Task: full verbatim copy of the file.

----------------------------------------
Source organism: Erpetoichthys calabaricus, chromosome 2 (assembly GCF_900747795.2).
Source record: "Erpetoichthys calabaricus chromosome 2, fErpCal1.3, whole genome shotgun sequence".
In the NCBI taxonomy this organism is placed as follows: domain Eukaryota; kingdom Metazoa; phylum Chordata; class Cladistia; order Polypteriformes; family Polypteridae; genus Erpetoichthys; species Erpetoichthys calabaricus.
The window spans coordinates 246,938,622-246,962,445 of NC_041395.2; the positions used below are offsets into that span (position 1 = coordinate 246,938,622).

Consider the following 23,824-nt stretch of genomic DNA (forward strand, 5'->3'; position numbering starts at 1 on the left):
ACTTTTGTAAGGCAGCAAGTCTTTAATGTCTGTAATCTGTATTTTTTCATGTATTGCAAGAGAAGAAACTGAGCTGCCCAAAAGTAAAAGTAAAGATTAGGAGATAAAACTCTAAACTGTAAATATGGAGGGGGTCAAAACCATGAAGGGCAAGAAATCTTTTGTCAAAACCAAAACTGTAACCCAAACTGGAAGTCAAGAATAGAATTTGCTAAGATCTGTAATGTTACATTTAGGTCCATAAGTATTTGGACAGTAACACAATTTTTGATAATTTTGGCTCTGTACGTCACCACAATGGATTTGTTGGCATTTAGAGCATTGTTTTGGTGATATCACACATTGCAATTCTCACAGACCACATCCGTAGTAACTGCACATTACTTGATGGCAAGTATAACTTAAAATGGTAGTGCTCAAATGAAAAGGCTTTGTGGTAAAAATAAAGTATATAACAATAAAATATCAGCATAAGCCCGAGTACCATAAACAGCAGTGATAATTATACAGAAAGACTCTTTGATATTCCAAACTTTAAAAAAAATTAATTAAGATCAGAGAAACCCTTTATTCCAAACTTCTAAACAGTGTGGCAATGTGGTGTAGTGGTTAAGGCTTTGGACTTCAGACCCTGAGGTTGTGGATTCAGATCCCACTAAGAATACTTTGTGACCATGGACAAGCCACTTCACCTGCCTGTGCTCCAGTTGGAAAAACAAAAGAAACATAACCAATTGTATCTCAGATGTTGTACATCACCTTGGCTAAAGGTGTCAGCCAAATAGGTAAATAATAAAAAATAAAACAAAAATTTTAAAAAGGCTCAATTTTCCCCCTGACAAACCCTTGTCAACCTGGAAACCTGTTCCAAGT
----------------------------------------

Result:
Source organism: Erpetoichthys calabaricus, chromosome 2 (assembly GCF_900747795.2).
Source record: "Erpetoichthys calabaricus chromosome 2, fErpCal1.3, whole genome shotgun sequence".
In the NCBI taxonomy this organism is placed as follows: domain Eukaryota; kingdom Metazoa; phylum Chordata; class Cladistia; order Polypteriformes; family Polypteridae; genus Erpetoichthys; species Erpetoichthys calabaricus.
The window spans coordinates 246,938,622-246,962,445 of NC_041395.2; the positions used below are offsets into that span (position 1 = coordinate 246,938,622).

Consider the following 23,824-nt stretch of genomic DNA (forward strand, 5'->3'; position numbering starts at 1 on the left):
ACTTTTGTAAGGCAGCAAGTCTTTAATGTCTGTAATCTGTATTTTTTCATGTATTGCAAGAGAAGAAACTGAGCTGCCCAAAAGTAAAAGTAAAGATTAGGAGATAAAACTCTAAACTGTAAATATGGAGGGGGTCAAAACCATGAAGGGCAAGAAATCTTTTGTCAAAACCAAAACTGTAACCCAAACTGGAAGTCAAGAATAGAATTTGCTAAGATCTGTAATGTTACATTTAGGTCCATAAGTATTTGGACAGTAACACAATTTTTGATAATTTTGGCTCTGTACGTCACCACAATGGATTTGTTGGCATTTAGAGCATTGTTTTGGTGATATCACACATTGCAATTCTCACAGACCACATCCGTAGTAACTGCACATTACTTGATGGCAAGTATAACTTAAAATGGTAGTGCTCAAATGAAAAGGCTTTGTGGTAAAAATAAAGTATATAACAATAAAATATCAGCATAAGCCCGAGTACCATAAACAGCAGTGATAATTATACAGAAAGACTCTTTGATATTCCAAACTTTAAAAAAAATTAATTAAGATCAGAGAAACCCTTTATTCCAAACTTCTAAACAGTGTGGCAATGTGGTGTAGTGGTTAAGGCTTTGGACTTCAGACCCTGAGGTTGTGGATTCAGATCCCACTAAGAATACTTTGTGACCATGGACAAGCCACTTCACCTGCCTGTGCTCCAGTTGGAAAAACAAAAGAAACATAACCAATTGTATCTCAGATGTTGTACATCACCTTGGCTAAAGGTGTCAGCCAAATAGGTAAATAATAAAAAATAAAACAAAAATTTTAAAAAGGCTCAATTTTCCCCCTGACAAACCCTTGTCAACCTGGAAACCTGTTCCAAGT